St. Patrick died on March 17. So, every year on March 17, in honour of St. Patrick and my great, great, great Grandfather Paddy Mac Cool, Magic Leprechaun Cats everywhere become the most social of fairies. I ask you, knowing what you now know, can you be after separating the Magic Leprechaun Cats from St. Patrick’s Day? I be thinking you cannot. Of all the symbols of this festive holiday, the most recognized is the Magic Leprechaun Cat dressed in green finery, guarding his pot of gold at the end of the rainbow.
“And why does everyone wear green on St. Patrick’s Day?” you ask. This is the way of it. The Irish believe that Magic Leprechaun Cats remain hidden because they blend so well into the green of the Irish countryside. So, green became associated with all things Irish and especially St. Patrick’s Day.
It was not until after Irish humans, together with Magic Leprechaun Cats, settled in the United States in a city named Boston, and faced serious discrimination, that they decided to be ‘getting their Irish up’, so to speak. Green is the colour of Ireland, so on St. Patrick’s Day everything is green; the beer, the hats, the shamrocks worn in their lapels, their clothes, and in the city of Chicago even the river turns green for the day.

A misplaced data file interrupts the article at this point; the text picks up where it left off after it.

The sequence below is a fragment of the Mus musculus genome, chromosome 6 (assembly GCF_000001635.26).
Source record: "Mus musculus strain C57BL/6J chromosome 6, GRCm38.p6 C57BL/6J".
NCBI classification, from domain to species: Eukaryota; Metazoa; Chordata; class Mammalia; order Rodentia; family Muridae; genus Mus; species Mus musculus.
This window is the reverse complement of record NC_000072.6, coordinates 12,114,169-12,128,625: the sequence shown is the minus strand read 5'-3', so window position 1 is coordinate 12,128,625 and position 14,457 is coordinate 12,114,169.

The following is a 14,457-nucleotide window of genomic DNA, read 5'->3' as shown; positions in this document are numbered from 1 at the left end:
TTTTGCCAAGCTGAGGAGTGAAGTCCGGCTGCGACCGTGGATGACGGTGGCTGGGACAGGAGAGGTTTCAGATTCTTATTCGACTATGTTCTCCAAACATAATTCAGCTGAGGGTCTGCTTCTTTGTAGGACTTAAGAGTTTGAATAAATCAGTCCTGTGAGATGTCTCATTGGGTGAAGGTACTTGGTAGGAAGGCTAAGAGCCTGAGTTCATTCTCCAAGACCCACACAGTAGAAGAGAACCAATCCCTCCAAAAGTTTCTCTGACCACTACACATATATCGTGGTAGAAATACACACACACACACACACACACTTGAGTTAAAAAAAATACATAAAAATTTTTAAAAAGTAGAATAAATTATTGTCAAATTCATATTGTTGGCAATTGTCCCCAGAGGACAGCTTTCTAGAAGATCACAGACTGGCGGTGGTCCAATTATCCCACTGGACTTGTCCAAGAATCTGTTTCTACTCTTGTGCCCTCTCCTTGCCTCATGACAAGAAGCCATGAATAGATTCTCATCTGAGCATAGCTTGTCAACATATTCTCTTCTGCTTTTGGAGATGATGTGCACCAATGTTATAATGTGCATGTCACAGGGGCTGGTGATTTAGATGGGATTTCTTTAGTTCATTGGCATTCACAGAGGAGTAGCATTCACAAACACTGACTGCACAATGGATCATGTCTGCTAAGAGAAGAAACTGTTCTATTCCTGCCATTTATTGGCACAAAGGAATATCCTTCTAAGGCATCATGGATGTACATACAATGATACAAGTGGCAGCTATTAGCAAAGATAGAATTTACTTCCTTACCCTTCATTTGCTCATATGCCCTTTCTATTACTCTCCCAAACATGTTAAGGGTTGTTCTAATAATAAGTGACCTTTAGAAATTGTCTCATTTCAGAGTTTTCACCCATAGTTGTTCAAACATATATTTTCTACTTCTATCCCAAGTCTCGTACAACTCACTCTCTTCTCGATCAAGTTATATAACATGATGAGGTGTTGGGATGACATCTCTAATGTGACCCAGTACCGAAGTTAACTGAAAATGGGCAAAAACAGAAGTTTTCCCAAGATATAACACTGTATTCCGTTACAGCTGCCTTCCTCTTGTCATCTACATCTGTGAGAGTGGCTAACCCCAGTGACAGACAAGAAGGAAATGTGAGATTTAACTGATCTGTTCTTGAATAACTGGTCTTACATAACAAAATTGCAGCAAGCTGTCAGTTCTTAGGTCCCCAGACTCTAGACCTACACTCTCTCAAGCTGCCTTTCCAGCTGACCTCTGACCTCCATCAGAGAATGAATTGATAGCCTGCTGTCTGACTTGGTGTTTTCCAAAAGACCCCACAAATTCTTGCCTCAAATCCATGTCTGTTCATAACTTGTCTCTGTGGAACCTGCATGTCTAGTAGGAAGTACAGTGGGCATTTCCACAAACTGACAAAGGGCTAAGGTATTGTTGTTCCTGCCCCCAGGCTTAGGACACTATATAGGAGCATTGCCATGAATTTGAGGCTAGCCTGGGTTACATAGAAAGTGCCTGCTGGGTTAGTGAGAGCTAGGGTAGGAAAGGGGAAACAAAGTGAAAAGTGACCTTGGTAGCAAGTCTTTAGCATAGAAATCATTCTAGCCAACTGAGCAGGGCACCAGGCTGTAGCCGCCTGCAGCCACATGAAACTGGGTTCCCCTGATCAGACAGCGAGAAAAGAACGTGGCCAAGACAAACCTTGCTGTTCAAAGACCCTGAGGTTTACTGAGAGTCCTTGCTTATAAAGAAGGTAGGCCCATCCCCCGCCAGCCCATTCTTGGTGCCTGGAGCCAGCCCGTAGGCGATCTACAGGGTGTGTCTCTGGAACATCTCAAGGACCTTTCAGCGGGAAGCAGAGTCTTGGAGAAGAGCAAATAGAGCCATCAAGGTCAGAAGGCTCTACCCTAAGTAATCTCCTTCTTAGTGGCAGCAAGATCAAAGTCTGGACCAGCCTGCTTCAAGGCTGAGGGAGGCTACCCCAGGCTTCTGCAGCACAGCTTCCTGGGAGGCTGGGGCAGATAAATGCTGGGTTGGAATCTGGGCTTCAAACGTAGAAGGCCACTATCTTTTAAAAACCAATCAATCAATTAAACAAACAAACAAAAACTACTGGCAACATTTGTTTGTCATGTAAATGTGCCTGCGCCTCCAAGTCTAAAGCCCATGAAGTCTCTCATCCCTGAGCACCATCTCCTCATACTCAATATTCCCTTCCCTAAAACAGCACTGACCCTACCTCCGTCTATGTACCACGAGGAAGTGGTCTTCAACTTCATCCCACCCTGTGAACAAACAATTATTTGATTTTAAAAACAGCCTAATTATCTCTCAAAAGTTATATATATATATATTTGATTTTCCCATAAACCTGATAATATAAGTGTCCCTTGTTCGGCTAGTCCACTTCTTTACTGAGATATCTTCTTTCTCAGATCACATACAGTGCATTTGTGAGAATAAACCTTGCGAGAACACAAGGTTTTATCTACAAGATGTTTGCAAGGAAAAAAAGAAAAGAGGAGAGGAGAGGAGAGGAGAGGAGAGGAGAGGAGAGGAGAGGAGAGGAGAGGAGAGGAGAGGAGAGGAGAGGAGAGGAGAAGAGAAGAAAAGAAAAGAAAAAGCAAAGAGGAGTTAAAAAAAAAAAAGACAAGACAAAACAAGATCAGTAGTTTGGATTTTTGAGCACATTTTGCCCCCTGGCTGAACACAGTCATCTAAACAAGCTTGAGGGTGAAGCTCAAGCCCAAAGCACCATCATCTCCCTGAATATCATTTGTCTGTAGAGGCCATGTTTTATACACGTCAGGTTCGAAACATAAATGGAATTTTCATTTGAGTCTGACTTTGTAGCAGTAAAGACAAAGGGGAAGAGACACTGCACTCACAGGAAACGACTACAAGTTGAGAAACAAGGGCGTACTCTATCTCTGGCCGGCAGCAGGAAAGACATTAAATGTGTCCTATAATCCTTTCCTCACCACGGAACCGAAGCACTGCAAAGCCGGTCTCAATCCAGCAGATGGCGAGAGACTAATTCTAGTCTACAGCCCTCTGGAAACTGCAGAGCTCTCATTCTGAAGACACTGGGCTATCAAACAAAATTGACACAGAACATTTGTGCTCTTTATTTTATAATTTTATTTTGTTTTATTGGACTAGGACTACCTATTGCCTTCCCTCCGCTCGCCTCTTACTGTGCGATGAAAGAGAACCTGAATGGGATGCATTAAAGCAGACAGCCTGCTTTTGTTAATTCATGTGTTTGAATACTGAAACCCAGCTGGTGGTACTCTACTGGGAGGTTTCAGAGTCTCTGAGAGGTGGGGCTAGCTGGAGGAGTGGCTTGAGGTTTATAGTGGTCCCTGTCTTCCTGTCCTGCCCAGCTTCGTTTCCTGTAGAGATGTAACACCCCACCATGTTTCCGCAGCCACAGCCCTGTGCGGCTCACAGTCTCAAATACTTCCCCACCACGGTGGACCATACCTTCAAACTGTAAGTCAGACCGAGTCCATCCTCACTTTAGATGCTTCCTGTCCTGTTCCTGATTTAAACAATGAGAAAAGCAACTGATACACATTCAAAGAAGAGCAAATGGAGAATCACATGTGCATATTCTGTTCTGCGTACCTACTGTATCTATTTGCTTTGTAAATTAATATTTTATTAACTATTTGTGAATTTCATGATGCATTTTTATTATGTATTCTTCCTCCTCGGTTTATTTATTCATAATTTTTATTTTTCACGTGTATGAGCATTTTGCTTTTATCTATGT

Occasionally, just for the fun of it, Magic Leprechaun Cats like to revert to some of their old, mischievous habits. One favourite St. Patrick’s Day habit is to pinch unsuspecting humans on the behind, when they are not looking. The only remedy for this problem is to wear green. Since wearing green makes Magic Leprechaun Cats invisible, it is believed if you wear green, they cannot see you either.
© Finn McCool, the Magic Leprechaun Cat. All rights reserved.
Illustrations by Cheyenne Booker – All rights reserved
Floyd the Dog has donated Euro – 44.27 (US$ 60.29 UK £39.50) to: “Cause for Paws”, Florida, U.S.A.
First published by www.floydthedog.com